Brito took the formula used to come up with that valuation, and ran it for some major brands at the time. Based on this, Coca-Cola fans were wroth $0.96 a piece. YouTube fans were worth $1.92, Adidas fans were worth $2.40. NBA fans were worth a whopping $8.22. The formula used went like this:
1M impressions x 2 posts x 30 days = 60M impressions
60M impressions / 1000 x $5 CPM = $300,000
$300,000 x 12 months = $3.6M
$3.6M / 1M fans = $3.60
Feel free to poke all the holes you want in any of these studies. Augie Ray at Forrester Research once wrote on “why the question of Facebook fan valuation is problematic”:
- Assumptions: The methodologies for estimating the value of a Facebook fan rely on a host of assumptions, but every audience, brand and program is unique. For example, the value of a fan for big-ticket items cannot be the same as a fan for lower-consideration items.
- All fans are not equal: Every individual has a unique social graph and a unique voice. I might be considered influential on topics of social media and marketing, but my opinion on floor mops might hold little influence within my set of friends and followers. One’s value as an influencer varies from category to category.
- Acquisition matters: How a fan is acquired makes a difference. A fan that organically “likes” a brand has more potential value than one that is encouraged to click the “like” button in exchange for a coupon or some Farmville bucks.
- Cause and effect: Which came first, the chicken or the egg? Do Facebook fans spend more, or do people who spend more become fans? If the former, then Facebook fans are generating new value, but if the latter is true then Facebook fandom merely reflects existing value rather than creating new value for brands.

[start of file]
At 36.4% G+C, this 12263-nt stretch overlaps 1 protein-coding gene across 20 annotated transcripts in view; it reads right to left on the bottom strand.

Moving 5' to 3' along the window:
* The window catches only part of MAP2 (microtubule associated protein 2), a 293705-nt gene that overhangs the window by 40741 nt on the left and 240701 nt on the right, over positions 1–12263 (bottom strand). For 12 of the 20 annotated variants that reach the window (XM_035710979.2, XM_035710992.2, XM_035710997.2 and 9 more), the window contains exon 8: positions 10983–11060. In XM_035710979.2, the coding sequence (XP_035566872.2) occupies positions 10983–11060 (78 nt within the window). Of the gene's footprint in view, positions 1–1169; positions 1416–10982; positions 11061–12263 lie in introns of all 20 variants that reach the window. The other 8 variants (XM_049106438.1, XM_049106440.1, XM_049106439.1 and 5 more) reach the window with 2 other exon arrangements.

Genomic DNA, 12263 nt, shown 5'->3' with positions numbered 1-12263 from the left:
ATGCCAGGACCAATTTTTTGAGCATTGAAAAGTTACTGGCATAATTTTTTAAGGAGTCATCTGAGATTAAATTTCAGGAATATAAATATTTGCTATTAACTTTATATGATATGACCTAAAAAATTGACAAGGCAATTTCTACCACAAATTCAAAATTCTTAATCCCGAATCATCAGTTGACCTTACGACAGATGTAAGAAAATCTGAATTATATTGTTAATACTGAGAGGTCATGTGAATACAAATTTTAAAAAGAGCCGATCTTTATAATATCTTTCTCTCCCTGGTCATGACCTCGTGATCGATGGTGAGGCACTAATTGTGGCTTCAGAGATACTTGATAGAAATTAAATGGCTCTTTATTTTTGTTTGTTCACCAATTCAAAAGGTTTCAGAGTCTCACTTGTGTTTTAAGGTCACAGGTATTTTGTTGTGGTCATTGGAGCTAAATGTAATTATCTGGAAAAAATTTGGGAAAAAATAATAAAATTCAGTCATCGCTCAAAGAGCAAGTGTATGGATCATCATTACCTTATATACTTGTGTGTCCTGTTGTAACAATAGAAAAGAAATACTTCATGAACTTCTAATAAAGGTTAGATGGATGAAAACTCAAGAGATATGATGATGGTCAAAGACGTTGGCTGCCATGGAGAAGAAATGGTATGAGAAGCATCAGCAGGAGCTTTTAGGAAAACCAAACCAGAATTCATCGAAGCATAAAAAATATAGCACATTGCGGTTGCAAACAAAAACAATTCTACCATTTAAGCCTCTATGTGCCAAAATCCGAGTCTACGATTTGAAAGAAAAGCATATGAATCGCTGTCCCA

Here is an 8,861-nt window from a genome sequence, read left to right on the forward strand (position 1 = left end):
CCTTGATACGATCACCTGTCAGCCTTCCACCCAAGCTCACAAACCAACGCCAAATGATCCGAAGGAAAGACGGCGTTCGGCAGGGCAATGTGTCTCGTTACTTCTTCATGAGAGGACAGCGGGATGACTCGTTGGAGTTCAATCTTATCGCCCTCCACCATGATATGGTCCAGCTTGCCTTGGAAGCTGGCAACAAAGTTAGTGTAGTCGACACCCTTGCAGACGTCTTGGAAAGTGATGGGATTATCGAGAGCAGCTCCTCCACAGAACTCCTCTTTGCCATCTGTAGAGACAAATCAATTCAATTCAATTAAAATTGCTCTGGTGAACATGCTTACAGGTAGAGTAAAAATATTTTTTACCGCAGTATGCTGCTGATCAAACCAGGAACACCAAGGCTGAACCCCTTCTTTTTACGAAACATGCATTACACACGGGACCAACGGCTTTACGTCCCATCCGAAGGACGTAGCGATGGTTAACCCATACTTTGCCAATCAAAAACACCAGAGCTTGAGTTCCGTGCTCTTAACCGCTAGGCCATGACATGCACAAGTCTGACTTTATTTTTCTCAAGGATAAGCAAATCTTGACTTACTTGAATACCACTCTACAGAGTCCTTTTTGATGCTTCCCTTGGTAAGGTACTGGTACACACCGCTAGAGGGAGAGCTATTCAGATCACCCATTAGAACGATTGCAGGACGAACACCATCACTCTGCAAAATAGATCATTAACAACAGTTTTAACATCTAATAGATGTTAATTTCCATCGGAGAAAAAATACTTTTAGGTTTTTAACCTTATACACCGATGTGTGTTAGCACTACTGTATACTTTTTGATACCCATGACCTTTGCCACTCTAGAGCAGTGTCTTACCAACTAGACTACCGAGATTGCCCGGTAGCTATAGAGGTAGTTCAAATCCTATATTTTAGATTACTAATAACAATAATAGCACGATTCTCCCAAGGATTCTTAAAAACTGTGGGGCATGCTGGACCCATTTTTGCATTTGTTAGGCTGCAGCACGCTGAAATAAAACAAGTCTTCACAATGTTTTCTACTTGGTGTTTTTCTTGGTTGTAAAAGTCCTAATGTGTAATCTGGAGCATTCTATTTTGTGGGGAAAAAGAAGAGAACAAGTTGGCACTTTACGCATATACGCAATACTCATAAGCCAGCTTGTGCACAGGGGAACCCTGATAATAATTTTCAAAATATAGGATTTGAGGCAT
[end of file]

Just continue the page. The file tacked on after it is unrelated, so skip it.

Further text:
Of course Facebook has continued to grow tremendously since most of these even came out, and user behavior has also changed (strictly in the sense that you can’t assume that everybody is using Facebook exactly the same way they were using it a year ago) so even if it was dead on, it’s possible that things have changed.
The “Filter Bubble” is worth considering. This is a concept we discussed in an article earlier this week, based on a TED talk given by Eli Pariser. Basically, this is about the content we consume becoming more filtered because it’s being tailored to us on a personalized level by the sites we use – including (and especially) by Facebook. Pariser quoted Facebook CEO Mark Zuckerberg as saying, “A squirrel dying in front of your house may be more relevant to your interests right now than people dying in Africa.”
Zuckerberg’s point is that Facebook wants to give you the information most relevant to you. It does this by not showing you everything from all of your friends and Pages in the news feed. In terms of Facebook fans for a page, it’s worth considering that all of your messages might not find their way to all of your fans, simply because Facebook may filter some of them out of their news feeds. You can’t expect all of your fans to go to your page on their own on a regular basis.